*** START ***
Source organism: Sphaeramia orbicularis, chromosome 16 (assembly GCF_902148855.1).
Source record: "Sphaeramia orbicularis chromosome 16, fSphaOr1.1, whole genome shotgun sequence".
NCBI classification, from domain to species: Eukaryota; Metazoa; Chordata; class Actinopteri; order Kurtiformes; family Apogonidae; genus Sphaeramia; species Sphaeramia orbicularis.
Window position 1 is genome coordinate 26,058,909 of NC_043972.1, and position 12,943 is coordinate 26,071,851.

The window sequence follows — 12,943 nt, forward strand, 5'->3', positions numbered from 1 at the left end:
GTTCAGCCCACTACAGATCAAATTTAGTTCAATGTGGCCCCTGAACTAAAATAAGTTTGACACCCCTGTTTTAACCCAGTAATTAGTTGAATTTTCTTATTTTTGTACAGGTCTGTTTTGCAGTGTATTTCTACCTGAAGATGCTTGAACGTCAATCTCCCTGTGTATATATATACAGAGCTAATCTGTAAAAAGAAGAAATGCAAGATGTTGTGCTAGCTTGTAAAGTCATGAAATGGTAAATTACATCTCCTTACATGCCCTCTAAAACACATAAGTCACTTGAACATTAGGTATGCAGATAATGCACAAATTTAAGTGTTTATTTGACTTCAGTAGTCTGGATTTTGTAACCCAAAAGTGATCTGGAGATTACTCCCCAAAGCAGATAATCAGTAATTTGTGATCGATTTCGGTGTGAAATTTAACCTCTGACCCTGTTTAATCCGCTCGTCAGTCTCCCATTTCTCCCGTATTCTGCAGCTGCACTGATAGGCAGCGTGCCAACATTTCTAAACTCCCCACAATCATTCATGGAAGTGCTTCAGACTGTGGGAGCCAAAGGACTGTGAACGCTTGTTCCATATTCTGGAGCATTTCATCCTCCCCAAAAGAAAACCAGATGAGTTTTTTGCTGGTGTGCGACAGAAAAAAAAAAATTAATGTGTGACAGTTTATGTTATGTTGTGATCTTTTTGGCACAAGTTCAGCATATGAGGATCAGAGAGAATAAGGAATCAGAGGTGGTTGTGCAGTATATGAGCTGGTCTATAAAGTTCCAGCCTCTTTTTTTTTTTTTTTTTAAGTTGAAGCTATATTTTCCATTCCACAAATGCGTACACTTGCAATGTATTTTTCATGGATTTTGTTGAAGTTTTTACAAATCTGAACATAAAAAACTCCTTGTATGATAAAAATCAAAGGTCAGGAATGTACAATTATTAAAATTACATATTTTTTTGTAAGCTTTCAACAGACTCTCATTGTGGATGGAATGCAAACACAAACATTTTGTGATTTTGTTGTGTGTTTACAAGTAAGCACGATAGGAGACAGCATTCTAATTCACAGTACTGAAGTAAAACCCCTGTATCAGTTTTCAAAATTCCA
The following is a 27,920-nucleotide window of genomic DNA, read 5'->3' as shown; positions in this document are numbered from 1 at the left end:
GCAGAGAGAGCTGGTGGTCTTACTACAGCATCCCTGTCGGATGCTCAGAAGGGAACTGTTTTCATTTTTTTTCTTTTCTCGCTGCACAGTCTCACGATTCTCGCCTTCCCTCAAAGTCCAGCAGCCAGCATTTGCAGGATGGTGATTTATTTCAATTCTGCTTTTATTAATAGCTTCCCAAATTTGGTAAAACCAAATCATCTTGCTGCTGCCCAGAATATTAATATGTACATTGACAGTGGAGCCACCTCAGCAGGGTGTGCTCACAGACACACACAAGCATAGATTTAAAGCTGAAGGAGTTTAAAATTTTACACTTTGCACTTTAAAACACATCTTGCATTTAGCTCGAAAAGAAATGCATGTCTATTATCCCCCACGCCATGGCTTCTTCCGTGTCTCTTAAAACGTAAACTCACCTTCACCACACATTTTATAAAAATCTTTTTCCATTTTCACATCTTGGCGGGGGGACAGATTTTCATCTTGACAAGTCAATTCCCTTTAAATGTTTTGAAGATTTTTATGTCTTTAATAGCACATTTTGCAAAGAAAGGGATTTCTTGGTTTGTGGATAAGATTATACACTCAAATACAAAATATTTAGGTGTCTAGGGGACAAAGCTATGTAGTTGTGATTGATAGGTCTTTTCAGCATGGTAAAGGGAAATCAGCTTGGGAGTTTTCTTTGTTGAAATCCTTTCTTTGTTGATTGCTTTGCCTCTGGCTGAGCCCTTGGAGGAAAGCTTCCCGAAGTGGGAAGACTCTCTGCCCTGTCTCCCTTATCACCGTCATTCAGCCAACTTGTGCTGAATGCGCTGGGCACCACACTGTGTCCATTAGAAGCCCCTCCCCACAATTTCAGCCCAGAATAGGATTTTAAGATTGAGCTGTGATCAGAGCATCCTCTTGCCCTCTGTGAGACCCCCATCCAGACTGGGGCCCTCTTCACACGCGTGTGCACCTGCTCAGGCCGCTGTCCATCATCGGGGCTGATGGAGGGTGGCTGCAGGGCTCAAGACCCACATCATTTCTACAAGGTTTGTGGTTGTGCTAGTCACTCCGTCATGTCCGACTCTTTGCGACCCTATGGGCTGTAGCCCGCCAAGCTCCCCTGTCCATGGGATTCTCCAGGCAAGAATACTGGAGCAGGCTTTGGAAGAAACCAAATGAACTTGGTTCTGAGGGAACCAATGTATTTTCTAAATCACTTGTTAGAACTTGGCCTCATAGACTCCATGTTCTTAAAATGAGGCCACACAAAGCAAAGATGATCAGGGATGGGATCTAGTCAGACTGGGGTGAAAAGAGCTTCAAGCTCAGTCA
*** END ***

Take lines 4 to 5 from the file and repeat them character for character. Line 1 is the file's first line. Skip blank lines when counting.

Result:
Window position 1 is genome coordinate 26,058,909 of NC_043972.1, and position 12,943 is coordinate 26,071,851.

The window sequence follows — 12,943 nt, forward strand, 5'->3', positions numbered from 1 at the left end: